28 November 2011
Biology with Science and Society student, University of ManchesterAppeared in BioNews 635
Field of Genes: DNA Testing to Find Future Olympic Champions
Organised by Nowgen
Museum of Science and Industry, Liverpool Road, Castlefield, Manchester M3 4FP, UK
Tuesday 25 October 2011
Would you let your 10-year-old child sit out of PE classes if they were not built for sport? Would it inspire you to do better if you found out your genes indicated that you're not likely to succeed at it? Or would it demoralise you to the point that you give up on something you love? These were the kinds of questions I left this event, organised by Nowgen as part of Manchester Science Festival, thinking about.
Swill, dribble, salt, soap and warm. This is how the evening started, with a quick five-step guide to extracting our DNA. As we watched strings of this elusive hereditary molecule slowly materialising, we were given an introduction to the new genetic tests that can, and are, being used to distinguish between those who are and aren't made for sport.
It was during this surreal moment, with us holding our pots of warm spit, that it became apparent just what a fantastic mixture of people this event attracted. Some people, clearly with a science background, were less interested in the crash course in A-level genetics, and were looking through the tray of pipettes and tubes on the table. Others, keen to learn more, listened intently to the talk of nucleotides and base pairs. The event was chaired by Dr Bella Starling – Director of Public Programmes at Nowgen and a recent appointment to the Human Genetics Commission. Everyone was given a name tag when they arrived, and the tables were arranged in circles, which really helped people from all walks of life, regardless of previous science knowledge, come together and discuss, even if they didn't always agree.
Links were made to the London 2012 Olympics and the potential that this test has for choosing a future champion. In my mind at least, doubts were in place about how effective these tests could be; how can we possibly test for sportiness? But, as was soon explained to me, we can – in fact, genes have been discovered which directly relate to fast twitch fibres (parts of the muscle associated with short distance, powerful activities). However, as soon as we got on to talking about specific DNA tests, such as the new 'X factor tests' it became apparent that a lot more research needs to be done before these quick and simple DNA tests have any real scientific merit.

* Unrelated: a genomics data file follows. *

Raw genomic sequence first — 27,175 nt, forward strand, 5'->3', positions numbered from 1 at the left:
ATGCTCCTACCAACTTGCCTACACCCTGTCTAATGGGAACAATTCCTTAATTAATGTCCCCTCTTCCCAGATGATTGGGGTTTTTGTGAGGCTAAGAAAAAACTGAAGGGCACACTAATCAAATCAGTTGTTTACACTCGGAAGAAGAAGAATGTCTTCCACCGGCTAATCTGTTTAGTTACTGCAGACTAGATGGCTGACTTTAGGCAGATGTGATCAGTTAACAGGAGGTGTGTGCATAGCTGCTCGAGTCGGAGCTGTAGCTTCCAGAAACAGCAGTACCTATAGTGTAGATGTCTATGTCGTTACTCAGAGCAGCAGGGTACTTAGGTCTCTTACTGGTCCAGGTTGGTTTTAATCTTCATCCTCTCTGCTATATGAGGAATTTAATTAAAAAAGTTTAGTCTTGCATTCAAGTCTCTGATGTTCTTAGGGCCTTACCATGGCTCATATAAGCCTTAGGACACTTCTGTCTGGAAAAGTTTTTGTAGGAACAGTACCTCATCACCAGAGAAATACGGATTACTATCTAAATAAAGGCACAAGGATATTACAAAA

Dr Alun Williams, who is the Director of the Sports Genetics Laboratory at Manchester Metropolitan University, presented a number of concerns about the current DNA tests offered over the Internet. He mentioned that the reports sometimes contain errors, and the company offers no aftercare if the test reveals something negative, such as a predisposition for a genetic disease. As well as this, not all of the genes the test examines have a proven link to athleticism, and these controversial genes mean the results are not to be taken seriously yet. However, his presentation put heavy emphasis on nature, rather than nurture, being the most important pathway to success.
Rebecca Guy, Olympic level swimmer, thinks differently. The Manchester-based athlete, who trains for 25 hours a week, is certain her success is based on the nurturing of both her body and mind. She argued that neither of her parents are particularly sporty (even though it is later revealed that they are a lot more active than most) and that her coach drills into her that it's 100 percent nurture. She emphasised something that I had never considered before, that sport is not just about the body – the mind is equally important and requires nurturing as well. Rebecca maintained that, with enough training and motivation, the mind will allow anyone (sporty background or not) to become elite.
Rebecca said she sat on the fence regarding the tests. On the one hand she thought that if you 'failed' the sporty test, you would be in danger of losing funding (which is crucial for athletes as only major meets pay good money), but on the other she liked the idea of working even harder to prove the test wrong, if the results were bad.
The group discussions that followed nicely summed up the evening. People decided that our involvement in sport was down to personal choice, not what a test told us to do. One controversial topic asked what would happen if a test was available for 10-year-olds to see how well-suited they were for sports. If they got a bad result should they be allowed to miss all PE? Some people thought that time should be spent doing something the child was good at, but is PE really only to encourage a future in sport? Surely it is also for enjoyment and physical activity.
The evening ended in the same it began – asking for a show of hands to say who would take this 'X factor sports' DNA test. By the end of the evening the number had gone down quite a lot. This may have been because our opinion on the nature V nurture debate changed, or because we had lost whatever faith we had in these tests. Either way, every single person left that room, in one way or another, feeling a little bit different about genetics.